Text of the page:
A look behind the scenes at the undergraduate admissions office

Flash back to your senior year in high school. Recall how suddenly important the daily mail delivery became. You wondered if you heard from any colleges. What size was the envelope? Control was totally out of your hands and it rested in the arms of the Uundergraduate Aadmissions officers.

There are two sides of the coin in terms of the admissions process. The first oOne is of course the students. Questions are constantly in the minds of these young, stressed adolescents. What is the average SAT score for this college? What should theirmy GPA be? Which teacher should write theirmy letter of recommendation? The other side of the coin involves the admissions officers. The future of the University of Miami UM lies in the Ashe Administration Building, in – room 132.

The admissions process is yearlong and nonstop. There are approximately 20 undergraduate admissions counselors who together, review over 21,000 applications altogether. Each year there are about 2,000 new incoming freshmen.

According to Edward M. Gillis, assistant vice president for enrollment management and executive director of admissions, being an admissions officer is not as easy as you think.
“Like so many University of Miami employees, most of us put in more than a typical 40-hour work week,” Gillis said.

Miami is now recognized as a premiere educational institution nationally as well as globally. “Not only do we have students from every state, but also students from over 100 different countries here. Our staff does travel internationally,” Gillis said.

For Gillis and his staff, diversity comes to them. Miami is a melting pot of all cultures. “We are always looking for the best students. Because of who we are we do attract a lot of diversity without really trying hard. We are very fortunate to have a diverse student body and it’s really a function of what the University of Miami really is.”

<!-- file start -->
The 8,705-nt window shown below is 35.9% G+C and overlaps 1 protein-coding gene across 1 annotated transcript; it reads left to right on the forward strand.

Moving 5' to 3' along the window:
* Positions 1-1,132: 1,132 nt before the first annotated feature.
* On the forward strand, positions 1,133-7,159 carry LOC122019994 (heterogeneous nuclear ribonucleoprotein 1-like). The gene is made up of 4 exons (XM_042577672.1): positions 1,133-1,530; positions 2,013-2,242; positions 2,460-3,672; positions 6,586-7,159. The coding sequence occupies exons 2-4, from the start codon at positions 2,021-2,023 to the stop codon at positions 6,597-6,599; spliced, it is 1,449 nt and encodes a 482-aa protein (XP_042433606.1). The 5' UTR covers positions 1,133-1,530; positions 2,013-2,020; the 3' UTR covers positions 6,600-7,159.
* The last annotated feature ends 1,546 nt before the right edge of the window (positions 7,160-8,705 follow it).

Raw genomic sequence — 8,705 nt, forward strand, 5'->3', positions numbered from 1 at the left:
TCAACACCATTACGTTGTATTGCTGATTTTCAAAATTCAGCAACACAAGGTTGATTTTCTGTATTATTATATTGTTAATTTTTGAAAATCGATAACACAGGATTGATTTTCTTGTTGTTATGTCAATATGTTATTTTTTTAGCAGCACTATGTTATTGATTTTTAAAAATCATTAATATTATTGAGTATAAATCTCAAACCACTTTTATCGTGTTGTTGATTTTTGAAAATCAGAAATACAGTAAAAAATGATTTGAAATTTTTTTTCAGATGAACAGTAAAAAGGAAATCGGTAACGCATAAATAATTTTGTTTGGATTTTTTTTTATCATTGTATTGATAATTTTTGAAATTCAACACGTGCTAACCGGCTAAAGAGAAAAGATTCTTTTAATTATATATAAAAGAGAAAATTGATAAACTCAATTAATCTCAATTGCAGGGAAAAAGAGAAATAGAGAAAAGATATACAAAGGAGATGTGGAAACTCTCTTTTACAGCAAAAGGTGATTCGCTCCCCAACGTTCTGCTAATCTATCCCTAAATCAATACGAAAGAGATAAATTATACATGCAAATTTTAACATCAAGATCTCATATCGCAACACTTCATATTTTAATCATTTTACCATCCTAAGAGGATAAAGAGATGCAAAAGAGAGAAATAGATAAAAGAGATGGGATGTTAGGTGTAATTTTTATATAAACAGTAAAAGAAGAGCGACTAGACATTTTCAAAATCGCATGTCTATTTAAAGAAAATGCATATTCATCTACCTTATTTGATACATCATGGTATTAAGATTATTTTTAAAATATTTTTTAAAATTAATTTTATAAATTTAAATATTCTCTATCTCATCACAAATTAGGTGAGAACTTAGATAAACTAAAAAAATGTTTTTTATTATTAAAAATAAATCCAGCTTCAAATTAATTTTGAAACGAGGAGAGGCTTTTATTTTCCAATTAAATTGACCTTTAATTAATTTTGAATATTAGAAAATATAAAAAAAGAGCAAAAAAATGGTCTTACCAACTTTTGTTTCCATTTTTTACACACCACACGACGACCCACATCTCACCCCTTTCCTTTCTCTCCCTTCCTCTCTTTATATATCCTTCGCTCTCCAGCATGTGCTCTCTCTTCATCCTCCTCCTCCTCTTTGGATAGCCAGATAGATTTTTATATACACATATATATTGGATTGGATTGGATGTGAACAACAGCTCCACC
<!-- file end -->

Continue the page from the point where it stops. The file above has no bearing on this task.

The question Gillis most often hears is what the most important thing undergraduate admissions officers look for in an applicant.
“It starts with the grades. [The student] needs to be in a very strong curriculum in high school and [the student] needs to be successful,” he said.

While the quality of the applicant pool has continued to rise, making Gillis’ and his staff’s jobs more difficult, the process of managing the applications has improved since more than 92 percent now apply electronically.

The computer makes the reviewing process a lot more efficient. But no matter what, according to Gillis, every student is given an equal opportunity.
“Every single student who applies here is given a fair and honest reading. Every piece of information sent to us is evaluated very carefully,” he said.

The SATs are another critical tool used to assess students. It is a standardized test broken up in to three parts, math, verbal, and writing. But according to Gillis, the writing section does not carry any weight in the evaluation process.

“We are not using the writing test at this point. We want to go another couple of years and have enough data so we can go back and look at that examination and look at the scores and see if that would have helped us make better admissions decisions,” he said.

Justin Antweil may be contacted at j.antweil@umiami.edu.

According to the University of Miami website.

Approximately 2/3 of incoming students are in top 10% of their high school class
Average weighted GPA is 4.2
Admitted student mid-range SAT score
25th percentile: 1240
75th percentile: 1380